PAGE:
Return

Advantages of cloud platform adoption

The banking industry has made a strong start in the move toward cloud platform adoption to push forward its digitalisation. Experts from around the world, such as Dominic Stewart, Cloud Engineering Senior Director at Oracle UK, are celebrating this strategic decision by some financial institutions and point to the many advantages of migrating to a cloud platform, such as its scalability, the ability to manage big data in real-time, as well as a high level of IT security. As Stewart explains, “cloud computing has matured and is therefore more secure for companies”.

Latinia, an expert in the development of real-time decision-making and communication software products for the financial sector, is also clearly committed to this technology. “We are convinced of the potential of cloud computing for financial institutions to remain competitive with digital native segments, to differentiate themselves from the competition and generate new growth opportunities. This is why we encourage our customers to tackle this process as a key part of their corporate strategy,” affirms Marc Alcón, CEO of Latinia.

What are the benefits of migrating to a cloud platform?

 Latinia, over the last few years, has successfully carried out the migration of on-premises infrastructure to a cloud environment for several clients. As Eduardo Pardo, Latinia’s Pre-Sales Engineer, explains, “we accompany the client through every phase of the project: design, implementation and follow-up, so that the deployment of the cloud platform is a success and the client can start enjoying the advantages of this technology as soon as possible, as well as the many functions of our products”.

 Let’s take a look at some of the benefits of cloud platform adoption for banking, according to Eduardo Pardo at Latinia:

  • Much more efficient management of resources, as the administration and availability of the infrastructure and services of the cloud platform is in the hands of the owner themselves.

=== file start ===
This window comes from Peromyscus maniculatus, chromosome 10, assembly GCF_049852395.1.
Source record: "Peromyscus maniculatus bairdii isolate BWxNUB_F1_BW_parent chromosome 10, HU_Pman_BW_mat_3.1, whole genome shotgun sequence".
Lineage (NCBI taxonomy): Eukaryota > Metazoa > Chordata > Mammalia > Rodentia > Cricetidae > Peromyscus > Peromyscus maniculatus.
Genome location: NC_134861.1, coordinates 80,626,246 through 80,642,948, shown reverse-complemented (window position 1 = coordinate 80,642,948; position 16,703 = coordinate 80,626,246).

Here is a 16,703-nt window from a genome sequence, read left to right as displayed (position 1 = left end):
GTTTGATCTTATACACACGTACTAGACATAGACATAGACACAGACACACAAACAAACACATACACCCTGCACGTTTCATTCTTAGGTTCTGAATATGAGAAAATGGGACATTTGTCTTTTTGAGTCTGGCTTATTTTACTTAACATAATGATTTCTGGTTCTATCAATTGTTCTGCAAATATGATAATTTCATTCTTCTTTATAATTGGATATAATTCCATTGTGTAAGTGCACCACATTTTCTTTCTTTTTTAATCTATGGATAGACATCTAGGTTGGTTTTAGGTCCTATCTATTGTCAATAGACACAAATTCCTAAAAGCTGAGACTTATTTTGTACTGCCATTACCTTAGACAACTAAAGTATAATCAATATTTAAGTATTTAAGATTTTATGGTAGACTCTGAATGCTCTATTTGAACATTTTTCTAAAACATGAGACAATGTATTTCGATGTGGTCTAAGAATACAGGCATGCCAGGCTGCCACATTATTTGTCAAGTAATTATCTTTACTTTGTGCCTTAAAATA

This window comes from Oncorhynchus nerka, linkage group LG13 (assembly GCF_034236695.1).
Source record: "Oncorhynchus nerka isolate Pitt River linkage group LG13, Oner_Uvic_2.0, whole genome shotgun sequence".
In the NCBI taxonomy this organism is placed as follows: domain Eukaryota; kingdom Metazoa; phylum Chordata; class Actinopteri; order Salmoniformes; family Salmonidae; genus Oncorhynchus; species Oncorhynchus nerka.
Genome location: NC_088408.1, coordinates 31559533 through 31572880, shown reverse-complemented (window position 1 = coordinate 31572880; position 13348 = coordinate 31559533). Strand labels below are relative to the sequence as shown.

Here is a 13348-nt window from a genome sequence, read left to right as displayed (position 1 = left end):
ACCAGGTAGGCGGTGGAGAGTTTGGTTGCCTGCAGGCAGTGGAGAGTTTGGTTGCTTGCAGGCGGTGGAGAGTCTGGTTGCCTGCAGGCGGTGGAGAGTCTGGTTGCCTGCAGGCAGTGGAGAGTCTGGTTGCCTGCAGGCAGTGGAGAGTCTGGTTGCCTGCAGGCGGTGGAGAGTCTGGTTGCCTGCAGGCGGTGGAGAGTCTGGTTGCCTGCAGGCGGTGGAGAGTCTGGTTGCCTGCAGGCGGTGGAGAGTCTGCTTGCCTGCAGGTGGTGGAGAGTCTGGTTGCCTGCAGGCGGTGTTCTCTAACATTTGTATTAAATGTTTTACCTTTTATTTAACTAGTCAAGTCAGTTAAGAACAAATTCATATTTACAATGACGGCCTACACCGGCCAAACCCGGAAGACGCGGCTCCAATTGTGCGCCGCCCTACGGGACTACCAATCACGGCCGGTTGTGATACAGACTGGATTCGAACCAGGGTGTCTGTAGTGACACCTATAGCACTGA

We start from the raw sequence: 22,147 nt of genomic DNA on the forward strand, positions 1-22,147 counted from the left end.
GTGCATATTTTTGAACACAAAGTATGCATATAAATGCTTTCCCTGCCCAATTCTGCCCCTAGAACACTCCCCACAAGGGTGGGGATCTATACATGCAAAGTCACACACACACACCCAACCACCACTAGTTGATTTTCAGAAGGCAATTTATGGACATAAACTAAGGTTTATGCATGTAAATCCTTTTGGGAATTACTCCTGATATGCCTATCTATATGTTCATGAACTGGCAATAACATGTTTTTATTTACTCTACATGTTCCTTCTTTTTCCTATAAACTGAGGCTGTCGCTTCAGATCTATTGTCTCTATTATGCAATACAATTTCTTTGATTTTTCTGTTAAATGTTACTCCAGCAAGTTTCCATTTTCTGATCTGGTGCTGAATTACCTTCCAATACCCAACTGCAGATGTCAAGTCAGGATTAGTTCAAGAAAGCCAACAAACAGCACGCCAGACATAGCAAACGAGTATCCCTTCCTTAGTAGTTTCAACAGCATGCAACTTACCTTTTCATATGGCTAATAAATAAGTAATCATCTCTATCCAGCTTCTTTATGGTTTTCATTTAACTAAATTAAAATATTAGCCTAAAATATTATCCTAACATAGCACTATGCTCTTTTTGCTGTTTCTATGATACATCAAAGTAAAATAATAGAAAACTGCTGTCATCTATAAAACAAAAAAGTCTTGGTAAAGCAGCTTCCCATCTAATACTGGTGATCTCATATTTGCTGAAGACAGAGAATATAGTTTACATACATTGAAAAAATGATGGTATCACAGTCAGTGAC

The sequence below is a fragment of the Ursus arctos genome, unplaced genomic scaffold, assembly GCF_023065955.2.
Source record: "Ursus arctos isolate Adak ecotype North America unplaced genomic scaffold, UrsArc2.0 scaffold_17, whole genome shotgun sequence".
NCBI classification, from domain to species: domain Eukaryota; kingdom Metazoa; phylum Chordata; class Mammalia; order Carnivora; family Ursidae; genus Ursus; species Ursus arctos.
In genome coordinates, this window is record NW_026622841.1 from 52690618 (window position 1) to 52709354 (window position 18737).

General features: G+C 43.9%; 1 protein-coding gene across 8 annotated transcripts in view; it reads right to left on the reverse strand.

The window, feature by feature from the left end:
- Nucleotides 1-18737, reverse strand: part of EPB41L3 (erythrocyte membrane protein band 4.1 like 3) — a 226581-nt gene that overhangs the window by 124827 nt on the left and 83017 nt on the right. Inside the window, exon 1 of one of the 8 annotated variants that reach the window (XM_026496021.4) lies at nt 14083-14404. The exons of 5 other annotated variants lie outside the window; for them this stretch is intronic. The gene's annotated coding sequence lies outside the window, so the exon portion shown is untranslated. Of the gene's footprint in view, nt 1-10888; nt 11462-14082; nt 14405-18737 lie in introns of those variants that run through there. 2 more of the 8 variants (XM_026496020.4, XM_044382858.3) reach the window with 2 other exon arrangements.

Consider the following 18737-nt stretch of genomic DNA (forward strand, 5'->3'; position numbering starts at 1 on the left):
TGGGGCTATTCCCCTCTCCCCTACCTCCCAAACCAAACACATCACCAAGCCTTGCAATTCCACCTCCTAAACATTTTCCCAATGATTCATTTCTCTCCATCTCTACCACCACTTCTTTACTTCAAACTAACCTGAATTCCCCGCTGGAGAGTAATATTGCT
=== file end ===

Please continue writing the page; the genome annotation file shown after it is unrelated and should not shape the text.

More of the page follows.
• Reduced licensing costs for required third-party products, since, unlike an on-premises platform, it is possible to rely on open source products to run it.
  • The flexibility of horizontal and/or vertical growth of a cloud platform allows the required infrastructure to be dynamically adapted to the real circumstances and needs of the business.
  • Unlike an on-premise environment, the availability of the cloud platform is considered at different levels, which is guaranteed by the redundancy of nodes. In other words, in a cloud environment, the orchestrator ensures the execution of each microservice, being able to make its processes redundant or restart them if they are out of healthy metrics. At the level of infrastructure and services delivered, these can be deployed redundantly in one provider region or in different regions
  • A more simplified and nearly automatic platform installation process compared to on-premises modes. The platform is deployed in an unattended manner (‘Infrastructure as a Code’, IaC) in a space hosted by the cloud provider, which is owned by the customer (tenant) in PaaS mode. In this way, the resources made available by the Cloud provider in SaaS mode are used in terms of infrastructure (machines), storage space (types of file system required) and different services required by the platform such as the database, balancers, kubernetes…
  • Upgrades or extensions to any of the platform’s modules are managed nearly automatically, which saves time and significantly reduces risk.
  • Constant monitoring of the health of microservices by the orchestrator, which increases their availability. The provider delivers a series of control panels (‘Dashboards’) that allow for monitoring and programming of alerts associated with different infrastructure metrics such as file system sizes, queue depths, memory and CPU usage, DDBB usage, etc. It is also possible to integrate with standard platforms such as ELK for monitoring traffic and events via streaming.